Industry News

Application Deadline Extended for RCPP on Idle Rice Fields

Application Deadline Extended for RCPP on Idle Rice Fields

This current conservation opportunity is for rice producers that are planning to idle any acres this growing season and have live vegetation on those fields. The Natural Resources Conservation Service (NRCS) is accepting application for idle fields until this Friday, March 11. 

To be eligible for the Regional Conservation Partnership Program (RCPP), idle fields must have significant live vegetation on them and must be able to provide a water source within a half-mile of the fields from April 1 to July 15. Ultimately, this program will provide an incentive payment to leave vegetation undisturbed for the waterfowl nesting season and allow access to monitor nesting activity. 

Program Details:

  1. New Application Deadline:  Friday, March 11, 2022 
  2. Must have idle rice fields for the 2022 growing season
  3. Fields that are participating in a water transfer are still eligible
  4. Must have vegetation on the fields suitable for nesting birds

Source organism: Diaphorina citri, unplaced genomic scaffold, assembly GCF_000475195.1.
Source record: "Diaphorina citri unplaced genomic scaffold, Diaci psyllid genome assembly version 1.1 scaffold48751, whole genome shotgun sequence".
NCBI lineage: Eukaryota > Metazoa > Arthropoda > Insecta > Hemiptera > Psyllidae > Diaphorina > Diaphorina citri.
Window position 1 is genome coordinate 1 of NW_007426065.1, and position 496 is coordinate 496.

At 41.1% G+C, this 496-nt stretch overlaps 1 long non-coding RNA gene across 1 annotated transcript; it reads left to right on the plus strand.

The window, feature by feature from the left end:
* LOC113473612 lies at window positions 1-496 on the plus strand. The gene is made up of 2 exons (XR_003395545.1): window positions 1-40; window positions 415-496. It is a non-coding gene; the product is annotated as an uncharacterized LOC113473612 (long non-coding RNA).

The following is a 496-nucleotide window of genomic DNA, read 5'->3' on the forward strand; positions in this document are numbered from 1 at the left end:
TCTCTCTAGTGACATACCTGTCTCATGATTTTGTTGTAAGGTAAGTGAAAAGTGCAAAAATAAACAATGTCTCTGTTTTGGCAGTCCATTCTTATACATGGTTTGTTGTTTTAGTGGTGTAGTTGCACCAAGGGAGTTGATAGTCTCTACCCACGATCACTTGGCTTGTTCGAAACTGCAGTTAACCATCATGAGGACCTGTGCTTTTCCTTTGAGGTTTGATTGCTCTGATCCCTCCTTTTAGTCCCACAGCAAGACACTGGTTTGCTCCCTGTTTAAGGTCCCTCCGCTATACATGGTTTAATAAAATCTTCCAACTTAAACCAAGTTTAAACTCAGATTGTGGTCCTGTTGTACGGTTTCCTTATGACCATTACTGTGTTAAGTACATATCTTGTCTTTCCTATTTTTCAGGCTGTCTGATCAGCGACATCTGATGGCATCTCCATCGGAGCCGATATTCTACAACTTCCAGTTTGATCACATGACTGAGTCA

1. Cover crops are preferred but volunteer plants may also be acceptable
  5. Must have some form of brood water within a half mile 
    1. i.e. flooded rice fields, irrigation canals or ponds
  6. Leave the fields undisturbed from April 1 to July 15
  7. Payment rate: $24.10/acre

Producers interested in this program should contact Luke Matthews, Wildlife Programs Manager for the California Rice Commission, at (916) 607-8988/lmatthews@calrice.org. Matthews will be working with NRCS to verify field condition and assist eligible producers with the application process.

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USDA Undersecretary Bonnie gets Firsthand Look at Drought Impacts Across Sac Valley’s Rice Country

USDA Undersecretary Bonnie gets Firsthand Look at Drought Impacts Across Sac Valley’s Rice Country

United States Department of Agriculture (USDA) Undersecretary Robert Bonnie, along with California Department of Food and Agriculture (CDFA) Secretary Karen Ross, Jeff Yasui with USDA/RMA and Carlos Suarez with the National Resources Conservation Service (NRCS) spent the day on a tour of the Sacramento Valley co-hosted by the CRC and NCWA. They heard from biologists and conservationists on environmental impacts due to drought as well as met with local businesses that are key in California’s rice production process.

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